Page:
We want to hear from you and encourage a lively discussion among our users. Please help us keep our site clean and safe by following our posting guidelines, and avoid disclosing personal or sensitive information such as bank account or phone numbers. Any comments posted under NerdWallet’s official account are not reviewed or endorsed by representatives of financial institutions affiliated with the reviewed products, unless explicitly stated otherwise.
Problems with mortgage debt don’t just affect your credit and finances, they can have a very real impact on your life, too. Foreclosure could mean that you’re forced to uproot your family and scramble to find housing. The good news is that there are plenty of paths available to homeowners who are struggling to keep up with their payments. You have two paths you can take. The first path is to prevent foreclosure entirely. The second path is to make a quick and graceful exit when you can’t avoid foreclosure.

"The first step to solving your debt problem is to establish a budget," writes former U.S. News contributor David Bakke. You can use personal finance tools like Mint.com, or make your own Excel spreadsheet that includes your monthly income and expenses. Then scrutinize those budget categories to see where you can cut costs. "If you don't scale back your spending, you'll dig yourself into a deeper hole," Bakke warns. 
Credit score takes a beating. This definitely will happen with either debt settlement or bankruptcy. Even if you eventually reach a debt settlement with a lender, there will be a note on your credit report for seven years that says you missed payments and settled for less than what was owed. Chapter 7 bankruptcy stays on a credit report for 10 years and Chapter 13 bankruptcy is there for seven years. This will make it difficult to get a loan for a home or car at an affordable rate.
The U.S. jobless rate dropped to 3.7 percent in September 2018, making the unemployment rate the lowest its been since 1969. Consumer credit card debt is at an all-time high, exceeding $1-trillion. The price for consumer goods, like groceries and gas, has also risen. What these statistics illustrate is that the economy is improving, but that consumers are relying more and more on credit cards to survive. For many Americans, financial freedom is all that they seek.
We know ads can be annoying, but they’re what allow us to make all of wikiHow available for free. Please help us continue to provide you with our trusted how-to guides and videos for free by whitelisting wikiHow on your ad blocker. If you really can’t stand to see another ad again, then please consider supporting our work with a contribution to wikiHow.
The offers that appear on this site are from companies that compensate us. This compensation may impact how and where products appear on this site, including, for example, the order in which they may appear within the listing categories. But this compensation does not influence the information we publish, or the reviews that you see on this site. We do not include the universe of companies or financial offers that may be available to you.
Whether you can use your credit cards after debt consolidation depends upon the debt consolidation option you choose. If you opt to participate in a debt settlement program, you’ll likely close all your credit cards and thus be unable to continue using them. On the other hand, if you obtain a debt consolidation loan, you’ll retain control of your credit cards and be able to use them if desired. However, since the purpose of the debt consolidation loan is to pay off those cards and become debt-free, continuing to use them while undergoing debt consolidation could be counterproductive.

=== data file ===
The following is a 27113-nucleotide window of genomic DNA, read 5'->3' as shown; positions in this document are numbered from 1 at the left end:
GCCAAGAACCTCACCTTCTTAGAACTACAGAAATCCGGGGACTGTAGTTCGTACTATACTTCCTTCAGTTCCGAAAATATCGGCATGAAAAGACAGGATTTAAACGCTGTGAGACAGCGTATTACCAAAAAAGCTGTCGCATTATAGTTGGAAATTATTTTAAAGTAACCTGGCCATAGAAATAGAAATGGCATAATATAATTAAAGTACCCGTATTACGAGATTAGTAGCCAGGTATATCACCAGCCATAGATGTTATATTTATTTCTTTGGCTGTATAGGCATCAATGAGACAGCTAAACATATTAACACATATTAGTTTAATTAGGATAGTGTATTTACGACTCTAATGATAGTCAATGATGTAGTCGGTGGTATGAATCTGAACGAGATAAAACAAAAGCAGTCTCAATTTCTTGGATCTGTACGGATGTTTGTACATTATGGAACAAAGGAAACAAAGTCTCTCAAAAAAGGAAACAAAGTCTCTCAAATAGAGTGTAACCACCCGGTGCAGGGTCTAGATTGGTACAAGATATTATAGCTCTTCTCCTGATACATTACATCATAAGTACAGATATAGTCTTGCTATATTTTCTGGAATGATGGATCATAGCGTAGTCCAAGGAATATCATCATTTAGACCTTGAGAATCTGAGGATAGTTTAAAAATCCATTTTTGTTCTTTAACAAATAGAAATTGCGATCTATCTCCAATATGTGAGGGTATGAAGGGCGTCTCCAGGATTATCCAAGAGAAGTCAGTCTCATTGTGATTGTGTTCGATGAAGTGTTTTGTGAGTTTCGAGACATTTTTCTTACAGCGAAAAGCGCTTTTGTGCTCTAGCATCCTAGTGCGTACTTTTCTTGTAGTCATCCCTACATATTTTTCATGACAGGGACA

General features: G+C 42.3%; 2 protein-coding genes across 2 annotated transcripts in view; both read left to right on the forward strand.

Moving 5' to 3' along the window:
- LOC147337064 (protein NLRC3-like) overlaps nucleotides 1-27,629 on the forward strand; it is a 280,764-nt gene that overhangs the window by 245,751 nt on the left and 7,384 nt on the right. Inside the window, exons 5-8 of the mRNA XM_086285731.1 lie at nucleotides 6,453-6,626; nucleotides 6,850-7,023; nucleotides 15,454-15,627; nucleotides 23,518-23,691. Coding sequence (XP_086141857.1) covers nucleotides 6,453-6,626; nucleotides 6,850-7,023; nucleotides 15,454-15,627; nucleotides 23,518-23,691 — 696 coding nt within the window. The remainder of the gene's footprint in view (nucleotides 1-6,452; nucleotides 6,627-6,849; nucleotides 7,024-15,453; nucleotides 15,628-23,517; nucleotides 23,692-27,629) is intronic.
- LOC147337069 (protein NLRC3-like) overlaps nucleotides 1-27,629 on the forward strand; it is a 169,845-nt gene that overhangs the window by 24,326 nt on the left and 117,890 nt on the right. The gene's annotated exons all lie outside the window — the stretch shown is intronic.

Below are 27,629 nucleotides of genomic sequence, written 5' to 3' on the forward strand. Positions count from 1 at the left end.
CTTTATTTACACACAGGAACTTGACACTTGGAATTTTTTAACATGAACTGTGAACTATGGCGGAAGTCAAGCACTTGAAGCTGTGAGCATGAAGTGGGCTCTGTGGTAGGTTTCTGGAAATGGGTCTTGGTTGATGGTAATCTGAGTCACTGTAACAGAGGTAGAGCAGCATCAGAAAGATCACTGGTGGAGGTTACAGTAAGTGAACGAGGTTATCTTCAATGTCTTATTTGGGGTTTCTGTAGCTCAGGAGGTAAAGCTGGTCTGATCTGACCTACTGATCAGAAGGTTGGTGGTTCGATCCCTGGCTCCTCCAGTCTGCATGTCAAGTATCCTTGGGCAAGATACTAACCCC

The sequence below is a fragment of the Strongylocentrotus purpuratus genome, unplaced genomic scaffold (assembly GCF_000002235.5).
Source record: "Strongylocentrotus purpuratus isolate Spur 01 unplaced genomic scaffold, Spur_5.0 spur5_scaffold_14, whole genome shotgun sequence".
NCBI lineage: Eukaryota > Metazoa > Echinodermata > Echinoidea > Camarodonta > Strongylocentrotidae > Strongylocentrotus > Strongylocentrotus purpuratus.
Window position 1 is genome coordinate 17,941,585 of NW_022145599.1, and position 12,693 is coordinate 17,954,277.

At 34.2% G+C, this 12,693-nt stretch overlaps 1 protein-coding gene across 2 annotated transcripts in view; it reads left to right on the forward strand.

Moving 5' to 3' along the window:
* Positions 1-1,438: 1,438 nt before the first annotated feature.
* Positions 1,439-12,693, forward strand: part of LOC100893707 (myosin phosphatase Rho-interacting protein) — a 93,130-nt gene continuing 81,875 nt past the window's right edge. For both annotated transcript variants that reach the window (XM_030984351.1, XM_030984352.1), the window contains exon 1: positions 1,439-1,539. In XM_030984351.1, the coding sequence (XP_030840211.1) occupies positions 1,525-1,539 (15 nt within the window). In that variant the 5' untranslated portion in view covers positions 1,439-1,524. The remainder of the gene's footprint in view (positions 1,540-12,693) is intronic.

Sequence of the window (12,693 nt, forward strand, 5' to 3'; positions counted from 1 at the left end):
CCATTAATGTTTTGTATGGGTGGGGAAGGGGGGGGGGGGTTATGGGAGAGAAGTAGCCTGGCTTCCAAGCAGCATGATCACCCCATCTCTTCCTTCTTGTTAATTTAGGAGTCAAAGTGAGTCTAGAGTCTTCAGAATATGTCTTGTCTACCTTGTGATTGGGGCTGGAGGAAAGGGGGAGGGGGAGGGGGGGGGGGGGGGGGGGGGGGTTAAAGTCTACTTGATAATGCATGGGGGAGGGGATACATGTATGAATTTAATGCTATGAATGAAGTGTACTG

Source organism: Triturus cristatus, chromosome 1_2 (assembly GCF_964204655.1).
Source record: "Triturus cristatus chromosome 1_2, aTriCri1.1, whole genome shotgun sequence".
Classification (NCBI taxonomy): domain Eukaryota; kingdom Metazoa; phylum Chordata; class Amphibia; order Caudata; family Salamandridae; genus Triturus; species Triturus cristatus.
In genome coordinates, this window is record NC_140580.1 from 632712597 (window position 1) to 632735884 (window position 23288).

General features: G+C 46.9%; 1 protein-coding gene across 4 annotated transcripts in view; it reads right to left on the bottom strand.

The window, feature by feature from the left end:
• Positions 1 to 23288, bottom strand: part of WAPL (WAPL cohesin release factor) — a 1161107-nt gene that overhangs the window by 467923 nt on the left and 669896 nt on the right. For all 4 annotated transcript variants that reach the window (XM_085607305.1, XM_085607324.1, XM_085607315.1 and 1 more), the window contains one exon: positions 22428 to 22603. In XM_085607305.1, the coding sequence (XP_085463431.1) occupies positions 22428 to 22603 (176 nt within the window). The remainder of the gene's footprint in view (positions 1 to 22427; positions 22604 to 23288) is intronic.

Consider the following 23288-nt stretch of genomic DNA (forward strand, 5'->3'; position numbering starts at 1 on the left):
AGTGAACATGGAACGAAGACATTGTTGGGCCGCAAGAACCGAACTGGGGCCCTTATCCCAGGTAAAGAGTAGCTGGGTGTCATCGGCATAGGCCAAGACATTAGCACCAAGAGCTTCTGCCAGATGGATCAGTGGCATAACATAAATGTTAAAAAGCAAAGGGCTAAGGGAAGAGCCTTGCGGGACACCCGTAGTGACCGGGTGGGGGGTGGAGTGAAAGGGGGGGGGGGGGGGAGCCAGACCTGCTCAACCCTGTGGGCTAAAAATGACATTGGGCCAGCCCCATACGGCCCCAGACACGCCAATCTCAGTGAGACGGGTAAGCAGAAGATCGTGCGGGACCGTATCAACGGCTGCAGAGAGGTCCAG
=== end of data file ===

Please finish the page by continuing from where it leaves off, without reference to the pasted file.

If you’re dealing with multiple debts, you may want to consider debt consolidation,or combining all of your debts into a single loan. This may allow you to pay off your debt with one monthly payment, which is often much lower than all of your previous monthly payments combined. Depending on your payment strategy, you may end up paying this consolidation loan for a longer period of time, so take a look at how these extended payments will impact your financial plan.


Debt consolidation loan: If your credit scores are decent, you may be able to use a consolidation loan. With it you bundle all or most of your debts into one loan that offers a lower interest rate. Even if the lender charges an origination fee of a few percentage points, you may still come out ahead. And if the term is longer than five years, the monthly payment may be far lower than what it would be with a DMP.
“Recently, I happen to receive very good news from National Debt Relief on settling a past business debt. I was quite relieved on how they were so quick and efficient in getting one of my matters resolved. I have worked with them in the past and it happened to be one of the reasons why I had made the personal decision to reapply back to their organization to eliminate my debt in order to rebuild my life again. Thanks for all you do.”
Home equity loans can be risky as a method of debt consolidation if you don’t have the discipline to use the money for its intended purpose and pay down the loan on time. For starters, you could lose your home if you fail to repay the loan because you’re using it as collateral to consolidate debt that’s now unsecured. A HELOC comes with variable interest rates -- and that can add up if rates fluctuate over time.